AU students could help NASA get to Mars

AU students could help NASA get to Mars

AUBURN, AL (WTVM) - Auburn University is hoping its researchers and students will help NASA go where no man has gone before: Mars. 

On Thursday, NASA and AU announced a partnership to explore and advance 3D printing, known as additive manufacturing. The technology is a key component in NASA's quest to explore deep space.

This agreement means AU students and researchers - working in additive engineering - have an opportunity to work with NASA on their mission to an asteroid by 2025 and a manned mission to the Red Planet in the 2030's.  

Fifteen years from now, NASA hopes to send humans to Mars. The mission could determine if life exists beyond Earth and discover if humans could colonize the Red Planet.

"Additive manufacturing is important in space for two reasons, one is to reduce the cost affordability and sustainability of our launch vehicles, but it also helps us to live, work and sustain ourselves in space, because when we leave low Earth orbit going to Mars, there are no shops along the way to help us so we will have to manufacture parts like we do now on the International Space Station 3D printers to help us further our way into space," said Patrick Scheuermann, the Director at NASA's Marshall Space Flight Center.
The technology uses 3D printing to create complex, three-dimensional parts from powders. It's more cost effective, more precise, and faster than traditional manufacturing.

The AU-NASA partnership was inked during Thursday's Auburn University forum on the new technology. Greg Morris, GE Aviation General Manager of Additive Technologies, was the keynote speaker.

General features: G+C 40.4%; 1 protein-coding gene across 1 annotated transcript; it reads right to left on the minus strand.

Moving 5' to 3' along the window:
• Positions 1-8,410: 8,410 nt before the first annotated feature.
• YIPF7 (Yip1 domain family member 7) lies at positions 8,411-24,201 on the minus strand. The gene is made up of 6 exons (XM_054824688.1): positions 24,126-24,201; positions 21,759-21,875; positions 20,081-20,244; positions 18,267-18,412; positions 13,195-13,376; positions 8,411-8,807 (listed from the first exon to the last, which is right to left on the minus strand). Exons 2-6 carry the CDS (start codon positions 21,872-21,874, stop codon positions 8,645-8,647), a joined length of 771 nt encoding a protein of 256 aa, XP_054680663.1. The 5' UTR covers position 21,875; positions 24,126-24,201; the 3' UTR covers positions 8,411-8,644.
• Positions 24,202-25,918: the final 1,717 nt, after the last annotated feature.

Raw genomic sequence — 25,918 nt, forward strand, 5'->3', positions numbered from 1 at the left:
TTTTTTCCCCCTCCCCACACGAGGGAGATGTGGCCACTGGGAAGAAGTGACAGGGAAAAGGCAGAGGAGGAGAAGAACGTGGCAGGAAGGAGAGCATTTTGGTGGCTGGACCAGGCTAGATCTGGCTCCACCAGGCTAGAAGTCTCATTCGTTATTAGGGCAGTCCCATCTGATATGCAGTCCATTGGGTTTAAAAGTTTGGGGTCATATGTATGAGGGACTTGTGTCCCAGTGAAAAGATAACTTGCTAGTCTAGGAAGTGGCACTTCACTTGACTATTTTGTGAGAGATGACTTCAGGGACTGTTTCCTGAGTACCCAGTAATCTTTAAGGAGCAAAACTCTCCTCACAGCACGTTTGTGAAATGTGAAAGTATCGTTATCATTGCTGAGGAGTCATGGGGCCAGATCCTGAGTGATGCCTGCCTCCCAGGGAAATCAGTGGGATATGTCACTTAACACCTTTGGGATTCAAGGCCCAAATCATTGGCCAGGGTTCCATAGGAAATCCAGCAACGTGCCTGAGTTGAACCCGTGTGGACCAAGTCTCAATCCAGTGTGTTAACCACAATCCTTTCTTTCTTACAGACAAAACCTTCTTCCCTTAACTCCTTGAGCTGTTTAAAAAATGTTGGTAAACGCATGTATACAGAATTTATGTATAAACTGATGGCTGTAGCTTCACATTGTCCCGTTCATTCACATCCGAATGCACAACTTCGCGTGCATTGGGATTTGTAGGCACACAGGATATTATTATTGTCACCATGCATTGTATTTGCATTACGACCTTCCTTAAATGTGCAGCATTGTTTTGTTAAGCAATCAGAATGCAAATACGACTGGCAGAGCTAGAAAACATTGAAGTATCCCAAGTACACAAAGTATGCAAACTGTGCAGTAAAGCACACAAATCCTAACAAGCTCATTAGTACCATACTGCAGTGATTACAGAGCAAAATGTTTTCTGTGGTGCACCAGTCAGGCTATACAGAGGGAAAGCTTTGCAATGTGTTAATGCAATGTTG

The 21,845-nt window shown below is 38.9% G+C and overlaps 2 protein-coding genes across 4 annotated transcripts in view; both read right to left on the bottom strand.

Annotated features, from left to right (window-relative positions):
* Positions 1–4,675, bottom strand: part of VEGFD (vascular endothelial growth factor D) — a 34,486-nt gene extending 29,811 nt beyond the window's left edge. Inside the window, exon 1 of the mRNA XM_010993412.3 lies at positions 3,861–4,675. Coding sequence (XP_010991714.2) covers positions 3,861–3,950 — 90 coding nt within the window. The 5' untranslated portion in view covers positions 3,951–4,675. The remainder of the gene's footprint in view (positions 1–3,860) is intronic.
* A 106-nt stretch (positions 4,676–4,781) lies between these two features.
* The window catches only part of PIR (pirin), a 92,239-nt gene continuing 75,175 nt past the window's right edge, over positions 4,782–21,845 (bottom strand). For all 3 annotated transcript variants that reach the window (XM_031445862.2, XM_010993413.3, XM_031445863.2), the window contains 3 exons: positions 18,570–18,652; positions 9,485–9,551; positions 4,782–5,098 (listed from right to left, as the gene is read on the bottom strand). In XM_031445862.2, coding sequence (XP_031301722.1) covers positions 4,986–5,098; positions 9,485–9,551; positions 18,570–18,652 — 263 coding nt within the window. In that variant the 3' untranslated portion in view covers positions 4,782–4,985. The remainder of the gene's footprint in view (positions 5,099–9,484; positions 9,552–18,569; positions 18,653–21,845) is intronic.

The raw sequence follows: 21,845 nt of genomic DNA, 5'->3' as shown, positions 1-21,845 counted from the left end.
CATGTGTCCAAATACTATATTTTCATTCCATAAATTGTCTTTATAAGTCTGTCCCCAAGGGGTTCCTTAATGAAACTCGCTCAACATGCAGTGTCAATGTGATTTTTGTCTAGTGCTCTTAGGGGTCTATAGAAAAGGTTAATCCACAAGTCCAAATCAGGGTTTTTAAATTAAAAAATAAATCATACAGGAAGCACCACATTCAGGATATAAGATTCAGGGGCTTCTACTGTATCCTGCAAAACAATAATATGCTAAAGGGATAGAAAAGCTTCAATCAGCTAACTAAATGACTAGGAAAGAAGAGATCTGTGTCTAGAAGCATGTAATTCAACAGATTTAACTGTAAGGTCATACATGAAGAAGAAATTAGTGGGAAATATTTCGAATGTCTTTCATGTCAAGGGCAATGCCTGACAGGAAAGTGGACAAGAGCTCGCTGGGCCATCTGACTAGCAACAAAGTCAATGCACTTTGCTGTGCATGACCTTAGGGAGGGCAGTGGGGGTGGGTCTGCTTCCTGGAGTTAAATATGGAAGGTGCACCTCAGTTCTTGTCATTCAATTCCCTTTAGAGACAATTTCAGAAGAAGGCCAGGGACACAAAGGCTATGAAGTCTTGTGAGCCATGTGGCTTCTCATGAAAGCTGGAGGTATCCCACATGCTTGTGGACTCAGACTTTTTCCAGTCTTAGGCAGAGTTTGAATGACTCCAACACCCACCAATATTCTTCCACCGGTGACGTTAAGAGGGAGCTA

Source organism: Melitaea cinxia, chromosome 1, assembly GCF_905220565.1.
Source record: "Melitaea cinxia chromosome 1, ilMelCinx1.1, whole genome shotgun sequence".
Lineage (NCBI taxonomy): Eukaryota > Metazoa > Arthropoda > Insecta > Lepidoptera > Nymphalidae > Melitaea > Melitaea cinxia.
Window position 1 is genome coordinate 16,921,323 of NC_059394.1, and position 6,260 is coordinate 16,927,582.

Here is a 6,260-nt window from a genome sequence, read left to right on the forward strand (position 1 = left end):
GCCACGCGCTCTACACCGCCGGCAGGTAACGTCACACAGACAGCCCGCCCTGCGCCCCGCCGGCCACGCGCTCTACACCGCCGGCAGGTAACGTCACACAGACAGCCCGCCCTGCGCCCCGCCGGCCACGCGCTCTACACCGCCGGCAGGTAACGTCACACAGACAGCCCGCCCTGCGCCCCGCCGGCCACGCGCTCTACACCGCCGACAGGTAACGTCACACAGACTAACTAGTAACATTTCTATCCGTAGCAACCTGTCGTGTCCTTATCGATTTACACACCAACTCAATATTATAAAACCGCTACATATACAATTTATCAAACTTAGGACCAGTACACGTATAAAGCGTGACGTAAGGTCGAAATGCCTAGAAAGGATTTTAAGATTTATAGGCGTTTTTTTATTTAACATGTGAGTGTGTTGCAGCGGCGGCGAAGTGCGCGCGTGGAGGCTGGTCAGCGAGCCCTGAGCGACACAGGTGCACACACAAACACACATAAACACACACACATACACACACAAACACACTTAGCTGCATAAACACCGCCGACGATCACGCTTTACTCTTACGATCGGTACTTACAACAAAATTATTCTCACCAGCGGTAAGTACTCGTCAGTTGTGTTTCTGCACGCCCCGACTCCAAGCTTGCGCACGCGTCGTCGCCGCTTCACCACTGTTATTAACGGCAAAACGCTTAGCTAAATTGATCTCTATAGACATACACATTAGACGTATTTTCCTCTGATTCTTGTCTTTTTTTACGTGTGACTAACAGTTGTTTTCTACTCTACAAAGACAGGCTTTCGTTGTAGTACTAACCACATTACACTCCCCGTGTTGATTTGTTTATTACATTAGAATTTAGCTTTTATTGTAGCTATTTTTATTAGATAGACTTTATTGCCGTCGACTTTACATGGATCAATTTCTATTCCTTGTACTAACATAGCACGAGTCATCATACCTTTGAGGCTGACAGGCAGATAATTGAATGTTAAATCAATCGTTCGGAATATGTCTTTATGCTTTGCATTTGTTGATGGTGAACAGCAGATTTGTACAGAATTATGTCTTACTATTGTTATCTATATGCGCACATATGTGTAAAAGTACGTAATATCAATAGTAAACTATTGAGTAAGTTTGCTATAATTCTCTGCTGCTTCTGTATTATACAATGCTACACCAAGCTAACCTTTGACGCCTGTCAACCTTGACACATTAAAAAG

"Because it's additive and not subtractive  we can create twists and turns, lattice work we can't do any other way by machining. The only way to make these components is by using additive manufacturing," Morris explained.

The NASA Space Act agreement is similar to AU's partnership with GE Aviation, where students are already working at the GE Aviation's plant as it becomes the first facility in the world to use high volume additive manufacturing to create jet engine parts.

"Our students will get hands on experience while they are students here at Auburn University, but also something that is very important is internships, we hope our students will be able to experience this activity both at NASA and also at GE Aviation," said Dr. John Mason, AU Vice President for research and economic development.

Dr. Mason believes AU's partnerships with GE and now NASA are going to put AU students on a path of success in this booming and ever-evolving industry.

NASA is using additive manufacturing to not only build components of the spacecraft going to Mars, but it's a key in sustaining the mission once humans are on the way. Additive manufacturing can be used to print anything like clothes, shoes and even food.

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